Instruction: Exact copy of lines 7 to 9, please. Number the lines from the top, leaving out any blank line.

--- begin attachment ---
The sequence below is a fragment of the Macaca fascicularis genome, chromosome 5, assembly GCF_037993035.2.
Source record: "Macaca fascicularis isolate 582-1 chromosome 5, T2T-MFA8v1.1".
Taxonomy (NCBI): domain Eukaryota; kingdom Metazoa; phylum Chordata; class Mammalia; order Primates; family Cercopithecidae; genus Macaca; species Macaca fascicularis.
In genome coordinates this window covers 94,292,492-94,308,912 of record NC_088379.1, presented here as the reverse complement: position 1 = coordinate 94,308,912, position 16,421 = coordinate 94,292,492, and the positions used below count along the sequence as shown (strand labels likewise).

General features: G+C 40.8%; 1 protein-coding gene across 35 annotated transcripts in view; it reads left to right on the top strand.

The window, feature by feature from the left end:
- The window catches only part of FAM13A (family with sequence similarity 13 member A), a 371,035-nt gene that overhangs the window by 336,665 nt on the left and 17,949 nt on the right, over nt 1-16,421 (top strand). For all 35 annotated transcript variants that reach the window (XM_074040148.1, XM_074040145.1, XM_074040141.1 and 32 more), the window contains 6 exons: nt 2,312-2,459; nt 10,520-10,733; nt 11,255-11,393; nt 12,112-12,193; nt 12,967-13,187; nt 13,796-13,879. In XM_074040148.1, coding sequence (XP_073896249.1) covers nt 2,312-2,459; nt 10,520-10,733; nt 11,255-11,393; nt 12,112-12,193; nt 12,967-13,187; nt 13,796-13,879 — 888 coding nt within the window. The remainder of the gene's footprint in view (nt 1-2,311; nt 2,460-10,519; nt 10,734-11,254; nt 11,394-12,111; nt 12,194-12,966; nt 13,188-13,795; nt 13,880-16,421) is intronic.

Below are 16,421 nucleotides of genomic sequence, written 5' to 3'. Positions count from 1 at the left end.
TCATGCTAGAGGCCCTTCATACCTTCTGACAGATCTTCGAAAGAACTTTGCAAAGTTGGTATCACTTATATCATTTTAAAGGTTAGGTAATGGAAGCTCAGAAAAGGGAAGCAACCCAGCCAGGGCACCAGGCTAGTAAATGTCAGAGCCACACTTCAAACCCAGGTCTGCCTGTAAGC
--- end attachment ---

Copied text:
- The window catches only part of FAM13A (family with sequence similarity 13 member A), a 371,035-nt gene that overhangs the window by 336,665 nt on the left and 17,949 nt on the right, over nt 1-16,421 (top strand). For all 35 annotated transcript variants that reach the window (XM_074040148.1, XM_074040145.1, XM_074040141.1 and 32 more), the window contains 6 exons: nt 2,312-2,459; nt 10,520-10,733; nt 11,255-11,393; nt 12,112-12,193; nt 12,967-13,187; nt 13,796-13,879. In XM_074040148.1, coding sequence (XP_073896249.1) covers nt 2,312-2,459; nt 10,520-10,733; nt 11,255-11,393; nt 12,112-12,193; nt 12,967-13,187; nt 13,796-13,879 — 888 coding nt within the window. The remainder of the gene's footprint in view (nt 1-2,311; nt 2,460-10,519; nt 10,734-11,254; nt 11,394-12,111; nt 12,194-12,966; nt 13,188-13,795; nt 13,880-16,421) is intronic.

Below are 16,421 nucleotides of genomic sequence, written 5' to 3'. Positions count from 1 at the left end.
TCATGCTAGAGGCCCTTCATACCTTCTGACAGATCTTCGAAAGAACTTTGCAAAGTTGGTATCACTTATATCATTTTAAAGGTTAGGTAATGGAAGCTCAGAAAAGGGAAGCAACCCAGCCAGGGCACCAGGCTAGTAAATGTCAGAGCCACACTTCAAACCCAGGTCTGCCTGTAAGC